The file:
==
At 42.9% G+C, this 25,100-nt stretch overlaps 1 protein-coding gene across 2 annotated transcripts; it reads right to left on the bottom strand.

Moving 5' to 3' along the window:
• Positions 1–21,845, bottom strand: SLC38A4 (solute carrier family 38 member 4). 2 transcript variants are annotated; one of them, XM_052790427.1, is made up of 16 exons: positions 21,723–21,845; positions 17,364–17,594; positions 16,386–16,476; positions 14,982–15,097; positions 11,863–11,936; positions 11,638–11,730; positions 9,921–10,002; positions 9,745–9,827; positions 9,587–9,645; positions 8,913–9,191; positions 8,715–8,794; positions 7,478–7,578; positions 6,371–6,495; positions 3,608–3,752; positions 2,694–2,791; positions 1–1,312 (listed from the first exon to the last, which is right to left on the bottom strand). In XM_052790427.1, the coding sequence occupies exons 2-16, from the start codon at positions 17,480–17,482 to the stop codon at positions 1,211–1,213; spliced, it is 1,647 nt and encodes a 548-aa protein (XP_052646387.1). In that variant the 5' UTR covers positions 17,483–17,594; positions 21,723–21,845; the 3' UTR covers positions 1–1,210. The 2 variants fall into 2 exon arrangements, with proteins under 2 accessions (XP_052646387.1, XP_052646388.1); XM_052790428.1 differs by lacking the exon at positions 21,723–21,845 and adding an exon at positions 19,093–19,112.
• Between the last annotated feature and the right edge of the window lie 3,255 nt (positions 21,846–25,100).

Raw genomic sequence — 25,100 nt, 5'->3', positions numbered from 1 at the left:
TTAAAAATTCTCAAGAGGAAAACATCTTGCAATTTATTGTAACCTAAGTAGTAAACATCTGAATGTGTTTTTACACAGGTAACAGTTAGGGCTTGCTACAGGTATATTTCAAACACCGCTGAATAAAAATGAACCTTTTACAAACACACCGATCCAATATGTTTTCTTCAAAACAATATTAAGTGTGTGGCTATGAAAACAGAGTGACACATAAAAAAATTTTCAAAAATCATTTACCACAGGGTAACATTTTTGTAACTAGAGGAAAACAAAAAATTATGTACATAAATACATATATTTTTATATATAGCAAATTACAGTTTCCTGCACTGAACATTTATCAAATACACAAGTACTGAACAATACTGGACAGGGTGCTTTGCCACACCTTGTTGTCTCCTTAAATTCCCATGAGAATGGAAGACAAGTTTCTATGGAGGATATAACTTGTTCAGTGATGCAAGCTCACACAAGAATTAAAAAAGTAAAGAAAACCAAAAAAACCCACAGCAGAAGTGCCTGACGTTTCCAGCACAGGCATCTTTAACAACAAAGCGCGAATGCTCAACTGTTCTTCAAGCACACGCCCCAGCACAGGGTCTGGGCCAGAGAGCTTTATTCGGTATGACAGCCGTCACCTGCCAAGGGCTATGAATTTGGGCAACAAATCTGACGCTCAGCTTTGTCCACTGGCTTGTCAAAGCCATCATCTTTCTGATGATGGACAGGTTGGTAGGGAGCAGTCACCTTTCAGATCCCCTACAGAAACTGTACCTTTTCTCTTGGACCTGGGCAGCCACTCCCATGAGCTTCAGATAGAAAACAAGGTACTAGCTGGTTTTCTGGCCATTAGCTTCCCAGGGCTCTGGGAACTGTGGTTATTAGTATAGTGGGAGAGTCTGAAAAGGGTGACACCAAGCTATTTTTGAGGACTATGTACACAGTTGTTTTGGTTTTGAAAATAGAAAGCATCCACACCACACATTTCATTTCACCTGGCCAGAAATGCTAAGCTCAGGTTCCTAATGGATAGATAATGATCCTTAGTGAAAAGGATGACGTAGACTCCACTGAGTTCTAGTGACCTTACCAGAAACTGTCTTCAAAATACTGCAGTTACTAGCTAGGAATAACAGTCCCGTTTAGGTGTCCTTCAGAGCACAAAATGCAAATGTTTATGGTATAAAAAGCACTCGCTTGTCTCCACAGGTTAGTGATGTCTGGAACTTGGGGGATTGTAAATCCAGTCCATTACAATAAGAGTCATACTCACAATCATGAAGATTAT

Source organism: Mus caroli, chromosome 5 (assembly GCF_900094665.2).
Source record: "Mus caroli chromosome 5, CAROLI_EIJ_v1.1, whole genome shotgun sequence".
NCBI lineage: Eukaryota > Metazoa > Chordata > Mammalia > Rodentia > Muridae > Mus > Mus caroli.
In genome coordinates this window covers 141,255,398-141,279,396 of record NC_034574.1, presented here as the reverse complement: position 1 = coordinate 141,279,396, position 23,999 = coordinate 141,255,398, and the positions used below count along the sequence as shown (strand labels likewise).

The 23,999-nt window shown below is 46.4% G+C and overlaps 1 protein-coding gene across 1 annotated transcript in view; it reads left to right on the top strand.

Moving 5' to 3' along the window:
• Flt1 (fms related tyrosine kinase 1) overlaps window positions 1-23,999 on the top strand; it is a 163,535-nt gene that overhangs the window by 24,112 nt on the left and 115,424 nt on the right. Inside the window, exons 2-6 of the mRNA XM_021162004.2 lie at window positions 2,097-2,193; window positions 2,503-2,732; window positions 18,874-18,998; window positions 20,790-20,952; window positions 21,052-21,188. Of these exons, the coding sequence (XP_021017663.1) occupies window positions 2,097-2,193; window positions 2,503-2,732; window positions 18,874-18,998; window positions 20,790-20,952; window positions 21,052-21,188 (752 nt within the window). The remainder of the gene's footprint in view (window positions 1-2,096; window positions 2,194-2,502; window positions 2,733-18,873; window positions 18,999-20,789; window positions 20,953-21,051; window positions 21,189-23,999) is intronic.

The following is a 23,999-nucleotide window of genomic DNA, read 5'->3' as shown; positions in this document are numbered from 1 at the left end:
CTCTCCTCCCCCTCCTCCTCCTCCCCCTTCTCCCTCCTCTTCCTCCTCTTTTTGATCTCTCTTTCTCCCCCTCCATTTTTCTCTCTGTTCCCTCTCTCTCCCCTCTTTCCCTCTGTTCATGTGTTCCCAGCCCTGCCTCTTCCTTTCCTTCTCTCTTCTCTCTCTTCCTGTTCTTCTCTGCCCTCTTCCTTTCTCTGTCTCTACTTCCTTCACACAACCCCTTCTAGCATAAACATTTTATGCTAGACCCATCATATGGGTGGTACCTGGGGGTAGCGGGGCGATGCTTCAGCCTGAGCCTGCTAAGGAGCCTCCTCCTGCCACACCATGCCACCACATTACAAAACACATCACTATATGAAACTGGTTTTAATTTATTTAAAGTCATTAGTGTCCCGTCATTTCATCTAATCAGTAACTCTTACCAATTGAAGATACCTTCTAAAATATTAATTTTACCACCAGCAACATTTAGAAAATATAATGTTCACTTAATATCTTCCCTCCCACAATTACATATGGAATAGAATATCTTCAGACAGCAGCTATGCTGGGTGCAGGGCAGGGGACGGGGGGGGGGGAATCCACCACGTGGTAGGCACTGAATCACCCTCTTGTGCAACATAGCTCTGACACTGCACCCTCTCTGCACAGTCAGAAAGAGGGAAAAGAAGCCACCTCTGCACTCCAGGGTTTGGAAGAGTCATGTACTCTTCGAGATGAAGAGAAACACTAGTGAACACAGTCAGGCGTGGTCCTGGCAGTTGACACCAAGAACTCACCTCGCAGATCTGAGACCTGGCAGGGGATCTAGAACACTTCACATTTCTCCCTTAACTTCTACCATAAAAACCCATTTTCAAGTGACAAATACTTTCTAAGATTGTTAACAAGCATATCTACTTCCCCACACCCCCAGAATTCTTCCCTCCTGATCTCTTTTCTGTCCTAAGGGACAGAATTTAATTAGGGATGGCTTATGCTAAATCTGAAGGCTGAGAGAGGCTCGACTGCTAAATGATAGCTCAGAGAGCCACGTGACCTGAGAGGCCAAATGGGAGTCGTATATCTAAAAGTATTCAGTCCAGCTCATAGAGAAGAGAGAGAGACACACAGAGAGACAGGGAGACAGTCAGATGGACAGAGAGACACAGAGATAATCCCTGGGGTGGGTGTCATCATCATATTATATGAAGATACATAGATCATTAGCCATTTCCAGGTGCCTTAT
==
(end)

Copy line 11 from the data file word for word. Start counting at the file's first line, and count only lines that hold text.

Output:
The 23,999-nt window shown below is 46.4% G+C and overlaps 1 protein-coding gene across 1 annotated transcript in view; it reads left to right on the top strand.